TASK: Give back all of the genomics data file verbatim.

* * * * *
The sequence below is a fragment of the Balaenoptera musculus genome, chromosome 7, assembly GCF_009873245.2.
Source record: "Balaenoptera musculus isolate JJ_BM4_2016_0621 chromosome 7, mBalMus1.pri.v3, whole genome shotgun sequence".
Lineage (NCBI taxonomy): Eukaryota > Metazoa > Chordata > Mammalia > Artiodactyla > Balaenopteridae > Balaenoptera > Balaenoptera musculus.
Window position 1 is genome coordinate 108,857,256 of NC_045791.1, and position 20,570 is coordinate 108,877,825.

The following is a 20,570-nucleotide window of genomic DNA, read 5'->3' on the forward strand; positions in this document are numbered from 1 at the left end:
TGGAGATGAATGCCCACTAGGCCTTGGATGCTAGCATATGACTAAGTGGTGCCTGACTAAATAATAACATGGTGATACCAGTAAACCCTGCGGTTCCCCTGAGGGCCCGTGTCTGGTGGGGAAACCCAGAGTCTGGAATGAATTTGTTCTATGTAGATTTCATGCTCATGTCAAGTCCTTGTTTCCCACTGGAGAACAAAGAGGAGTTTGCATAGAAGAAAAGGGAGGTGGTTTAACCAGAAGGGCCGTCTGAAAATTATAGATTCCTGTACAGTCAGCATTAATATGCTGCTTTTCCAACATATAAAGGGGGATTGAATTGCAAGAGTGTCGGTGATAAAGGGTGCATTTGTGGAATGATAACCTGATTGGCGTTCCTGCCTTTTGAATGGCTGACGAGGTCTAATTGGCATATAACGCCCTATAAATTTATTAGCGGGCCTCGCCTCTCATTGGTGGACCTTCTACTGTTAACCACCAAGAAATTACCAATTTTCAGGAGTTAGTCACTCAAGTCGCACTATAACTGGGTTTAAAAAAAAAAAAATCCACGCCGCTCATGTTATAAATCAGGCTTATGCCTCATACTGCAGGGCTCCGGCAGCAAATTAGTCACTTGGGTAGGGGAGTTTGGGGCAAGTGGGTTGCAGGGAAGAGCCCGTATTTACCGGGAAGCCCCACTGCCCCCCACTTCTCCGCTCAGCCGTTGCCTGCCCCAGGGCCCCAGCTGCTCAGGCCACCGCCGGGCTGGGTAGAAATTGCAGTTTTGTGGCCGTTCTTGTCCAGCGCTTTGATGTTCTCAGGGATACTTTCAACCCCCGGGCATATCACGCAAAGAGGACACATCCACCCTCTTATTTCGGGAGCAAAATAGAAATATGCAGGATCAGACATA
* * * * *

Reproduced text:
The sequence below is a fragment of the Balaenoptera musculus genome, chromosome 7, assembly GCF_009873245.2.
Source record: "Balaenoptera musculus isolate JJ_BM4_2016_0621 chromosome 7, mBalMus1.pri.v3, whole genome shotgun sequence".
Lineage (NCBI taxonomy): Eukaryota > Metazoa > Chordata > Mammalia > Artiodactyla > Balaenopteridae > Balaenoptera > Balaenoptera musculus.
Window position 1 is genome coordinate 108,857,256 of NC_045791.1, and position 20,570 is coordinate 108,877,825.

The following is a 20,570-nucleotide window of genomic DNA, read 5'->3' on the forward strand; positions in this document are numbered from 1 at the left end:
TGGAGATGAATGCCCACTAGGCCTTGGATGCTAGCATATGACTAAGTGGTGCCTGACTAAATAATAACATGGTGATACCAGTAAACCCTGCGGTTCCCCTGAGGGCCCGTGTCTGGTGGGGAAACCCAGAGTCTGGAATGAATTTGTTCTATGTAGATTTCATGCTCATGTCAAGTCCTTGTTTCCCACTGGAGAACAAAGAGGAGTTTGCATAGAAGAAAAGGGAGGTGGTTTAACCAGAAGGGCCGTCTGAAAATTATAGATTCCTGTACAGTCAGCATTAATATGCTGCTTTTCCAACATATAAAGGGGGATTGAATTGCAAGAGTGTCGGTGATAAAGGGTGCATTTGTGGAATGATAACCTGATTGGCGTTCCTGCCTTTTGAATGGCTGACGAGGTCTAATTGGCATATAACGCCCTATAAATTTATTAGCGGGCCTCGCCTCTCATTGGTGGACCTTCTACTGTTAACCACCAAGAAATTACCAATTTTCAGGAGTTAGTCACTCAAGTCGCACTATAACTGGGTTTAAAAAAAAAAAAATCCACGCCGCTCATGTTATAAATCAGGCTTATGCCTCATACTGCAGGGCTCCGGCAGCAAATTAGTCACTTGGGTAGGGGAGTTTGGGGCAAGTGGGTTGCAGGGAAGAGCCCGTATTTACCGGGAAGCCCCACTGCCCCCCACTTCTCCGCTCAGCCGTTGCCTGCCCCAGGGCCCCAGCTGCTCAGGCCACCGCCGGGCTGGGTAGAAATTGCAGTTTTGTGGCCGTTCTTGTCCAGCGCTTTGATGTTCTCAGGGATACTTTCAACCCCCGGGCATATCACGCAAAGAGGACACATCCACCCTCTTATTTCGGGAGCAAAATAGAAATATGCAGGATCAGACATA